This percentage has been chosen to ensure that a certain part of the profits is not subject to the contribution in order to allow for reinvestment and to constitute reserves to ensure financial stability. Member States would also be able to set a higher rate or maintain a levy or tax that has already been established at a higher rate.

The funds from this Solidarity Contribution are to be used for:

  • Financial support measures to households and companies to mitigate the effects of high energy prices
  • Financial support measures to help reduce the energy consumption
  • Financial support measures to support companies in energy-intensive industries such as fertiliser production, provided conditions for transformation are fulfilled
  • Financial support measures to develop energy autonomy of the union
  • Common financing of measures to reduce the harmful effects of the energy crisis between Member States, including protecting employment, reskilling and upskilling of the workforce or promoting investment in energy efficiency and renewable energy including in cross-border projects

 

Energy Crisis Work Streams Related to the Financial System: State of Play

While the European Commission did not publish its response to the current liquidity issues faced by energy market actors, it did present a document highlighting actions taken in order to promote transparency. Given the wide range of actions to be assessed, the rollout of this proposal may happen gradually based on the completion of actions.

  • The document focuses on three main issues:
  • Addressing liquidity stress
  • Pricing of gas imports
  • Circuit breakers on trading venues

Addressing Liquidity Stress

As the European Commission indicates, the increased gas and electricity prices over the past months have forced energy firms to post increasing amounts of cash collateral to CCPs, as margin calls have risen in line with prices. This caused liquidity problems for energy companies and requires possible amendments to the rules applicable to collateral for margin calls.  In this regards the Commission has taken/plans the following actions:

Pricing of Gas Imports

As there is no comprehensive database reflecting the price and volumes of gas imports into the EU, the European Commission plans to introduce a complementary transactions-based price benchmark that more accurately reflects the market for gas imports.

The European Commission presented its three-step approach:

Circuit Breakers on Trading Venues

None of the European energy exchanges have applied at a national level to use a safeguard mechanism that allows energy exchanges to interrupt trading in case of significant price movements (circuit breaks) in order to mitigate the negative consequences of volatility in gas and electricity prices. As these rules are not harmonised, the European Commission has taken the following actions:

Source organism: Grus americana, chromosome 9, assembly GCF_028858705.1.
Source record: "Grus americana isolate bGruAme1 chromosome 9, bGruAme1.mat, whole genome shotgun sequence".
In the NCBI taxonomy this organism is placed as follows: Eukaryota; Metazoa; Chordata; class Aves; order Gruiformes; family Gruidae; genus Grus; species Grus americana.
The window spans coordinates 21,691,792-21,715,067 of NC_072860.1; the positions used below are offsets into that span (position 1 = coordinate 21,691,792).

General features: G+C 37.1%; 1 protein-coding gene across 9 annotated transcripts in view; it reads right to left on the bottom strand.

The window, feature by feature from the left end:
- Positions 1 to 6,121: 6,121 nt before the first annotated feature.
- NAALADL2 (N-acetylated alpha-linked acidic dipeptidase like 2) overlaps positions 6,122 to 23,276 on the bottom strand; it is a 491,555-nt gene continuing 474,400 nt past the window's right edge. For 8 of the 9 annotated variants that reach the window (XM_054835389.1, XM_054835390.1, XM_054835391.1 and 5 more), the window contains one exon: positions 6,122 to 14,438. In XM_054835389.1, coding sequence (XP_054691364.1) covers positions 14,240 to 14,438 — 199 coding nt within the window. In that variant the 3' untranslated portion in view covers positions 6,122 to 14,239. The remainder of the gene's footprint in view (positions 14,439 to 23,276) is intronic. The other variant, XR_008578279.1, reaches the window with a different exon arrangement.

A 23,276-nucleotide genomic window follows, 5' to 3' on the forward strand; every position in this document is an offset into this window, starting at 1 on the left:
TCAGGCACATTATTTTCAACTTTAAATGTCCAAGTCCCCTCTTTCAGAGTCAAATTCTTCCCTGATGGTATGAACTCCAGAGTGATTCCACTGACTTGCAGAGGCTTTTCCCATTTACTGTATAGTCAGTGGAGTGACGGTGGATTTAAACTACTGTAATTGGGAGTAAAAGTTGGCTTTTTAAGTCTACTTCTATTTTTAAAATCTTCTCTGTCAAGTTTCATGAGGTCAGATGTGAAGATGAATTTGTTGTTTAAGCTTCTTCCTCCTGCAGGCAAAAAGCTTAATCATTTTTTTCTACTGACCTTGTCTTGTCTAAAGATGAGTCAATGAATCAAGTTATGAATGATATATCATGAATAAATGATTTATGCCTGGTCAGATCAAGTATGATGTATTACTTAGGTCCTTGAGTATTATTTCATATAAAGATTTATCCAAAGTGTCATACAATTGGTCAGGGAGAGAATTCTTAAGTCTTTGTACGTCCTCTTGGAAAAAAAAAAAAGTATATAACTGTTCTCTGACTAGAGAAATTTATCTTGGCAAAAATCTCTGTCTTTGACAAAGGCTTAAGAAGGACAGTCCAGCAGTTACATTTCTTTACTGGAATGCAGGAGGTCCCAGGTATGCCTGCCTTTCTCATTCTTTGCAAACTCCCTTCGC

Gas Price Cap: State of Play

The gas price cap was not included in the package of measures the Energy Council approved. The cap has been subject to intense debate, both between the Council & the Commission, as well as internally at the Energy Council.

On the one hand, the European Commission has been hesitant to put forward a proposal for a gas price cap, managing Member State expectation and engaging in dialogue. The main risks according to the Commission are:

  • Threats to energy security
  • Poor European competitiveness on global LNG markets
  • Legal challenges following targeted price caps (particularly on Russian imports)
  • Severe distortion of the internal energy market

Nonetheless, a number of different applications of a gas price cap have been mooted, including:

  • Wholesale gas imports price cap
  • Russian gas imports price cap
  • A price cap on gas used for power generation

However, finding a suitable compromise will be challenging as not only are the institutions divided on the topic, so are Member States. Fifteen Member States have signed a letter asking for a wholesale gas imports price cap, while Germany and Hungary, for example, have outright opposed any form of gas price cap. France, on the other hand, only supports a price cap on gas used for power generation.

This means that, even if a proposal on the gas cap is forthcoming in the following weeks, landing on a balanced council compromise may be difficult, with a number of permutations possible for the suggested gas price cap applications.

 

Next Steps

These current measures will be adopted in early October following the written procedure.

A communication will be presented by the Commission next week on the measures in the financial markets in order to address liquidity issues and potentially alter collateral requirements on the financial markets related to energy.

A proposal on the state aid framework is expected on 14 October 2022.

A deeper electricity market reform proposal is expected in Q1 – Q2 2023.

The views and opinions in these articles are solely of the authors and do not necessarily reflect those of Teneo. They are offered to stimulate thought and discussion and not as legal, financial, accounting, tax or other professional advice or counsel.